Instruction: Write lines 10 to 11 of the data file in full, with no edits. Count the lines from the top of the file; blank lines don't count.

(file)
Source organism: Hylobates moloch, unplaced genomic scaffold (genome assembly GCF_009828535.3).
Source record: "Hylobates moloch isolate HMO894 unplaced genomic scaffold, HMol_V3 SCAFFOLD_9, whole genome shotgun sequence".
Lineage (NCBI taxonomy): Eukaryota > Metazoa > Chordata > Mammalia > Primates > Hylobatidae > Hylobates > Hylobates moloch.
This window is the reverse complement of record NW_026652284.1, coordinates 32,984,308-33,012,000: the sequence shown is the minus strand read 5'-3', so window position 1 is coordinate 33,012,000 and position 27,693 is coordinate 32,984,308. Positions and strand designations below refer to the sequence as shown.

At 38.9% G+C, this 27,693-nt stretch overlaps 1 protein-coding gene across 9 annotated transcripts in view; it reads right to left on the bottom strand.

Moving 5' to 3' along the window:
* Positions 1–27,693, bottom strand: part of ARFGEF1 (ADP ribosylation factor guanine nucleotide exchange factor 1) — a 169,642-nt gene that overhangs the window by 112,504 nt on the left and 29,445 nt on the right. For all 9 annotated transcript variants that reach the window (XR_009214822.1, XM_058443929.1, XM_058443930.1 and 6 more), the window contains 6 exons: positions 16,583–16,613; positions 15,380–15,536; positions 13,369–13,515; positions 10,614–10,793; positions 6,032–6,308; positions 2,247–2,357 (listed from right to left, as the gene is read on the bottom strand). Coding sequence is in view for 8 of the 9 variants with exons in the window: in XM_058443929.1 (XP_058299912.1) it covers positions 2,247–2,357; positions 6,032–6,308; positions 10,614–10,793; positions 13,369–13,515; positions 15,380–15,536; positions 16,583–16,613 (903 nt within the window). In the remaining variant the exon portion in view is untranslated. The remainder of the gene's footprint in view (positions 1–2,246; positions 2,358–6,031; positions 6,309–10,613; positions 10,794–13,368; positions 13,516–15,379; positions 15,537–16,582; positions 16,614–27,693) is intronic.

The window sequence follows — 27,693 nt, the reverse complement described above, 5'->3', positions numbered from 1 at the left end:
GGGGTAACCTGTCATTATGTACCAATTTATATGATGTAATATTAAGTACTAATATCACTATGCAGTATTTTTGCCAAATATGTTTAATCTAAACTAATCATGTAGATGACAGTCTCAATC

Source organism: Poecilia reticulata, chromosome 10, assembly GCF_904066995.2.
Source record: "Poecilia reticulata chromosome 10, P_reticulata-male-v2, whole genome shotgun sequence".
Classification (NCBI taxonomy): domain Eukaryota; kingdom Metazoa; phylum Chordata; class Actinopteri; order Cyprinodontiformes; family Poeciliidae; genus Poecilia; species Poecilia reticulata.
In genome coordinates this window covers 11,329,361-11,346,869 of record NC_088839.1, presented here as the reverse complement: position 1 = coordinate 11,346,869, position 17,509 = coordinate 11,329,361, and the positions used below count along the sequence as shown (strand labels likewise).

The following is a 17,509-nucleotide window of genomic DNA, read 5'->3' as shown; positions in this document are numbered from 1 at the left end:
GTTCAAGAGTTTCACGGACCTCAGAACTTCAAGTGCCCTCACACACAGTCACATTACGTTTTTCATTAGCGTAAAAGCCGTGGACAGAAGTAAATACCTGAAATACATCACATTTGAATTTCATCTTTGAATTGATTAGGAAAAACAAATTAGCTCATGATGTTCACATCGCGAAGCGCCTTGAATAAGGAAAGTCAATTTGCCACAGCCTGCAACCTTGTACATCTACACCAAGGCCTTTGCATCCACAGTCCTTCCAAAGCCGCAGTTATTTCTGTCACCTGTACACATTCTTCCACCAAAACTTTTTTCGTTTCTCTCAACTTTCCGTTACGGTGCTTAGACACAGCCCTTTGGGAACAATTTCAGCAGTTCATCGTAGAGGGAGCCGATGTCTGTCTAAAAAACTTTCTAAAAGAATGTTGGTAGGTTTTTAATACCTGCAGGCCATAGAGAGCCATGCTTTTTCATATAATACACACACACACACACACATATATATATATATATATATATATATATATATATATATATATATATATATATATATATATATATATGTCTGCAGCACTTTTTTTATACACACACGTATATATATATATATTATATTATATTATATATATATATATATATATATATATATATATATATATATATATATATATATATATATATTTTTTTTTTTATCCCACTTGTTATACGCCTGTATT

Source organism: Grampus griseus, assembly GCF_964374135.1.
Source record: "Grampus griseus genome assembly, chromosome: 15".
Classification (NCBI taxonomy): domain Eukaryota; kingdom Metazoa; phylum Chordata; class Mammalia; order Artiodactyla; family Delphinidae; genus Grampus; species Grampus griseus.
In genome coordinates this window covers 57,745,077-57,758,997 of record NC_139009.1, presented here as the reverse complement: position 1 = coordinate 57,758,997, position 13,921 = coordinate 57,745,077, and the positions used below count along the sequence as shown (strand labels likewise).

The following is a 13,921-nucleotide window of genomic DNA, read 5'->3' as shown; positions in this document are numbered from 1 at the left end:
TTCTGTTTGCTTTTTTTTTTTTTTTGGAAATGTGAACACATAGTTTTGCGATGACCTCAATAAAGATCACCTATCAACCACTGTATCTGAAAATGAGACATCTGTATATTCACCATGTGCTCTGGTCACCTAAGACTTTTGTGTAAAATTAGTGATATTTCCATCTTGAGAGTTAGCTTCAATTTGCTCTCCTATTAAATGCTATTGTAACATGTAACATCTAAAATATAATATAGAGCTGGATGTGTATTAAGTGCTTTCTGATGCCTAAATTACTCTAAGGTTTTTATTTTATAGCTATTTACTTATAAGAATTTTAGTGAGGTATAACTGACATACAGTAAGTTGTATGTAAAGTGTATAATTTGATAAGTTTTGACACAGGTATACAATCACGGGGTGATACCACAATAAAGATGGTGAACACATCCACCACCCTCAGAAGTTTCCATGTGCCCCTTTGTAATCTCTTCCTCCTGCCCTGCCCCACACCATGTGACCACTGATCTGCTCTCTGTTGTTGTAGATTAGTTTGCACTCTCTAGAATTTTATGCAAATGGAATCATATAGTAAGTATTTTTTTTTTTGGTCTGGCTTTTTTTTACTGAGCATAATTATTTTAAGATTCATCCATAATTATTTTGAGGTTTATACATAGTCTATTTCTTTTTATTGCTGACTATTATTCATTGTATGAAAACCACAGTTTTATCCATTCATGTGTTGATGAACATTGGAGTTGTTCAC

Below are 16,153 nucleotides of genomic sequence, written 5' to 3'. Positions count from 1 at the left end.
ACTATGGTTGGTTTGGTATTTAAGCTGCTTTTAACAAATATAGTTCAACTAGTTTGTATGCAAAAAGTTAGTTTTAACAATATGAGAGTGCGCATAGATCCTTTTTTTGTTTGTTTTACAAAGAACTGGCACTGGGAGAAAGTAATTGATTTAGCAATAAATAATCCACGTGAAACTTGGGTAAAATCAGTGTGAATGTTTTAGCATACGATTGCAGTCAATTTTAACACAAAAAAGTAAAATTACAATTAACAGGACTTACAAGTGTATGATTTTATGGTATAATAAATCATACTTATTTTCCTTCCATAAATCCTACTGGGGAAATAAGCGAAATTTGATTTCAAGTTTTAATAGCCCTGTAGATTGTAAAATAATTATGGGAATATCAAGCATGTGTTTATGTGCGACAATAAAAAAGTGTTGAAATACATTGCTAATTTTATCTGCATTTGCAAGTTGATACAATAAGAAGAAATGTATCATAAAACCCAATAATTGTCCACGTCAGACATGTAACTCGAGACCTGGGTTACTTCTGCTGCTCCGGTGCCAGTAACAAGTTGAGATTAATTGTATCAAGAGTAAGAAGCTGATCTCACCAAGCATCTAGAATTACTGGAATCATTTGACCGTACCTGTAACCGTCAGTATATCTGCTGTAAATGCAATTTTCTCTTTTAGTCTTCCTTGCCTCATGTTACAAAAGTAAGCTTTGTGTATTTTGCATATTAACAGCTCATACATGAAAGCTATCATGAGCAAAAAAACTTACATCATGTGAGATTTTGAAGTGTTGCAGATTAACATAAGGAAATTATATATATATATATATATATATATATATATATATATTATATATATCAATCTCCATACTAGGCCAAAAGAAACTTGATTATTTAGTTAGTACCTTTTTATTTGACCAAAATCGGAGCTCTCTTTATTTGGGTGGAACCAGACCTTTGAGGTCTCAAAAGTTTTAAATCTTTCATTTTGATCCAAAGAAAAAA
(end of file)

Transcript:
Source organism: Poecilia reticulata, chromosome 10, assembly GCF_904066995.2.
Source record: "Poecilia reticulata chromosome 10, P_reticulata-male-v2, whole genome shotgun sequence".